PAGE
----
Ball State Economist: ‘Myth Shattering’ jobs report for April

MUNCIE – The April jobs report provided two very strong indications of the economy, both suggesting that propulsion myths about labor markets are mistaken.

With the new monthly national unemployment numbers now out for April, Economist Michael Hicks, the Director of the Center for Business and Economic Research at Ball State University shares his thoughts.

Michael Hicks

This month was widely believed to be a strong month, with consensus estimates of nearly a million jobs created. The actual job creation numbers were about one fourth that, with 266,000 new jobs and downward revisions of 78,000 over the past two months.  

This jobs report suggests the economy recovery continues, but is not accelerating. The biggest shock of this jobs report was wage growth.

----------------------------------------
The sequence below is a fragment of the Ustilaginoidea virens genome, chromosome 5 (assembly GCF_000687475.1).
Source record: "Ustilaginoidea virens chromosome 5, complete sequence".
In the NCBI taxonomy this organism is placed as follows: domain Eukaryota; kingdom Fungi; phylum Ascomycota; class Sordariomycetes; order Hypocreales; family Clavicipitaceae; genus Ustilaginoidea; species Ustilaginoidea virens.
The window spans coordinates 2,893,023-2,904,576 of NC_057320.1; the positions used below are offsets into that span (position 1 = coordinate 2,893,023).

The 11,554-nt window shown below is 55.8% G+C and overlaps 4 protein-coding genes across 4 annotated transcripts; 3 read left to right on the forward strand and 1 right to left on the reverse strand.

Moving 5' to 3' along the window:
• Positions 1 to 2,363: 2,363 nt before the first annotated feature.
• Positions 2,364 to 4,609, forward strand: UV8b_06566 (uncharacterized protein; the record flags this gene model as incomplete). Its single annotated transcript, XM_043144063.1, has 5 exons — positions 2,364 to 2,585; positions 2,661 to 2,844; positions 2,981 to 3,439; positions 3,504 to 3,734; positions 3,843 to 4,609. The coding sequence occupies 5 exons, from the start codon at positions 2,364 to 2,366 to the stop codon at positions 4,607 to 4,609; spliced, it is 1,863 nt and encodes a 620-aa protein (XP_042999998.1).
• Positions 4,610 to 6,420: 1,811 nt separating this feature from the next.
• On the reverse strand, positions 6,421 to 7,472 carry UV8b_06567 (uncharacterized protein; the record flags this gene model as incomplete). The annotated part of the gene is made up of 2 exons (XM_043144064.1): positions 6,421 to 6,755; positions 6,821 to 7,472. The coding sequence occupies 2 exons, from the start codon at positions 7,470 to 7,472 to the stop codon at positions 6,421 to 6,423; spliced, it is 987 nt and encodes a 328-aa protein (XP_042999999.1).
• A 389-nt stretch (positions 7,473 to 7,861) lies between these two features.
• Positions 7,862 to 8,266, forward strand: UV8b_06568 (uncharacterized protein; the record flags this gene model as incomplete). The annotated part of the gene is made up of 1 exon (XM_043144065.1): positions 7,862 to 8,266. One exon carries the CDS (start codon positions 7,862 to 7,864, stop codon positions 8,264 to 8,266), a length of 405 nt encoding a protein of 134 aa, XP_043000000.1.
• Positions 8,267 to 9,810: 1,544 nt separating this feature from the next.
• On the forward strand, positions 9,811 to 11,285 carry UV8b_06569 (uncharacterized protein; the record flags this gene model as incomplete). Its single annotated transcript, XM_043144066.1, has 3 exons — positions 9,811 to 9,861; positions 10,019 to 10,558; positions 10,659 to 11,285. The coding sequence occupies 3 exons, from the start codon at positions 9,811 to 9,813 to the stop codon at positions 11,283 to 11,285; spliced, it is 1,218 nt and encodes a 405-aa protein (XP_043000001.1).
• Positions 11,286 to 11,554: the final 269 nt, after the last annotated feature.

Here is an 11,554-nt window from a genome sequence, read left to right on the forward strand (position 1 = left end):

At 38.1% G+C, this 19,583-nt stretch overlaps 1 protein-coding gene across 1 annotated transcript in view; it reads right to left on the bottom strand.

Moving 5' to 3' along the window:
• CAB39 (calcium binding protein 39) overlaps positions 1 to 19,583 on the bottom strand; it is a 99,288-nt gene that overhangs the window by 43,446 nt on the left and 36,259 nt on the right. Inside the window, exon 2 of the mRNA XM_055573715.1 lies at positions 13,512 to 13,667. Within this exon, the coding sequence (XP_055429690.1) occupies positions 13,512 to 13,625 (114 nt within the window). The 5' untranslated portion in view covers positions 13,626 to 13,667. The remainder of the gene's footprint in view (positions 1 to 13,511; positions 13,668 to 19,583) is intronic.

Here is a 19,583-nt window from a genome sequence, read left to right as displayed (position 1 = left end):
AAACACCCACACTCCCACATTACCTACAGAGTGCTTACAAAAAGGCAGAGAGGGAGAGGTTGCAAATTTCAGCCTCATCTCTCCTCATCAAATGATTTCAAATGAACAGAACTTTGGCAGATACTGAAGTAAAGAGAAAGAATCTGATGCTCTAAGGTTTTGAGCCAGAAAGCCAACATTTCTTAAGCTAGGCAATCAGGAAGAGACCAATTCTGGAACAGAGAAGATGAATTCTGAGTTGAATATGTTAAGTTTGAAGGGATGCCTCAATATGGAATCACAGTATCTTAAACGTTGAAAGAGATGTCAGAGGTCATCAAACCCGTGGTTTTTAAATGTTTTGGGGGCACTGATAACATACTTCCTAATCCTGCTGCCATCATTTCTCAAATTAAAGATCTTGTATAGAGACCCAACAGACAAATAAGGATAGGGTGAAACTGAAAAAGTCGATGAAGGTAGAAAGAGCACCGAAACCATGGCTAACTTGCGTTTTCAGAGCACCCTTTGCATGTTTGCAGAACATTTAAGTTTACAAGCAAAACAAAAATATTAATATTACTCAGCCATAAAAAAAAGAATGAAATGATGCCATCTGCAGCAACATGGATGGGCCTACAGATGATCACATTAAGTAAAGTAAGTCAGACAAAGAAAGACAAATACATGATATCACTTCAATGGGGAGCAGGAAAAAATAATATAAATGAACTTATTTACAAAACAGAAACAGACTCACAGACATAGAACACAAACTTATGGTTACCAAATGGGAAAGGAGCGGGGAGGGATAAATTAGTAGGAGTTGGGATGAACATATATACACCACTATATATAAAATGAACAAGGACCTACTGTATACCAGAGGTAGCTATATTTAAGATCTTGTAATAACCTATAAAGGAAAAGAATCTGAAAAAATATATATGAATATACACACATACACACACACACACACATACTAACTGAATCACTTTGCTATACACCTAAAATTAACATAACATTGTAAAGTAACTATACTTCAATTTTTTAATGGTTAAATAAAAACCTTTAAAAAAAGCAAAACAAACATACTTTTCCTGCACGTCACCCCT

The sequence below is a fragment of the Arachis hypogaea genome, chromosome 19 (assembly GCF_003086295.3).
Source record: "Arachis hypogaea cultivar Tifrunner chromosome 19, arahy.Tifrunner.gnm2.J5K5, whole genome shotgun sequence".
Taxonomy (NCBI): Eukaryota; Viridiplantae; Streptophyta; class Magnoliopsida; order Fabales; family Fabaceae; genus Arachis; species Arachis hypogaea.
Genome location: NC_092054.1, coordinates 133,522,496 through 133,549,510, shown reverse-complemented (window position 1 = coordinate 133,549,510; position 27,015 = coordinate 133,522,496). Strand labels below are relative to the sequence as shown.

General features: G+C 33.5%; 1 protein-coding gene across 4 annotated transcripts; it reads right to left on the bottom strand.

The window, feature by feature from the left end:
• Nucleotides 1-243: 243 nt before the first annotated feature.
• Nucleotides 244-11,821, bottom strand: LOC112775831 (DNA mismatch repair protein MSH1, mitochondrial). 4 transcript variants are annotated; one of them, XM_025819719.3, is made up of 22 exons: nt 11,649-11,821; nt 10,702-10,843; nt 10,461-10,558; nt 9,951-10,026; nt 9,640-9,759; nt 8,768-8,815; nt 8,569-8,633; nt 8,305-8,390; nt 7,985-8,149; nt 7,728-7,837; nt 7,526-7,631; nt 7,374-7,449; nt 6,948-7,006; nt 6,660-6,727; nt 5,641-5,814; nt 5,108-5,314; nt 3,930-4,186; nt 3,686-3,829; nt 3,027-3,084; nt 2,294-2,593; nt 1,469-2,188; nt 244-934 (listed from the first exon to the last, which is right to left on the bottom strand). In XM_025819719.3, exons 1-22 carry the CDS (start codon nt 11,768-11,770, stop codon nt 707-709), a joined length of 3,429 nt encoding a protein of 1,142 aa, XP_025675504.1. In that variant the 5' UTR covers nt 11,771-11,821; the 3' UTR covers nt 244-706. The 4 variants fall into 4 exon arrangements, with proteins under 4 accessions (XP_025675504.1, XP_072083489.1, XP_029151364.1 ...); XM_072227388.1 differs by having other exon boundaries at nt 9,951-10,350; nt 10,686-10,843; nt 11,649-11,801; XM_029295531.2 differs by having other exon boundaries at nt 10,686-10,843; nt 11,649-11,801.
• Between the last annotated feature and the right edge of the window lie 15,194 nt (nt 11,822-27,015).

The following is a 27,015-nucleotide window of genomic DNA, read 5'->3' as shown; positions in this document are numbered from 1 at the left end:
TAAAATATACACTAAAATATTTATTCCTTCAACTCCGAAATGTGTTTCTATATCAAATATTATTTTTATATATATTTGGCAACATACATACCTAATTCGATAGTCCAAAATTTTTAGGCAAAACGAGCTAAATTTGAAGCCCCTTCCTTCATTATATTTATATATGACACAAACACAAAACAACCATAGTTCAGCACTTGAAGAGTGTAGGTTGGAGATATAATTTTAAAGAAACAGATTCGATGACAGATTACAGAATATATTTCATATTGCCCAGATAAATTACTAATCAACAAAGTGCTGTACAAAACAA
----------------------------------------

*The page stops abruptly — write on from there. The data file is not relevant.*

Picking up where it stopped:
There are widespread claims of a labor shortage, that is particularly acute in the leisure and hospitality sectors. However, economy wide, wages in April are just 0.3 percent higher in nominal terms than last April. After adjusting for inflation, economy side wages are down almost a full percent from April of last year.

Wages in the leisure and hospitality sector were down by almost 2 percent over the last year, one of the largest declines in the data. 

Though hospitality and leisure experienced good wage growth since last month, these data make it clear that these sectors are not facing a labor shortage that is sufficiently acute for them to adjust wages upward.  

Part of these declines may be attributable to changes in the composition of the labor force since last year. But, even accounting for that, this jobs report convincingly any rebuts claims of a labor shortage.

Importantly, workers are leaving the UI roles at a rate almost five times that of new job creation over the past month. This makes clear there is an abundant supply of men and women not receiving compensation.  

In summary, this jobs report suggests a modest, but not accelerating recovery, and shatters the myth of labor shortages, especially in the leisure and hospitality sectors, whose average wages remain lower than at the depths of the downturn last April.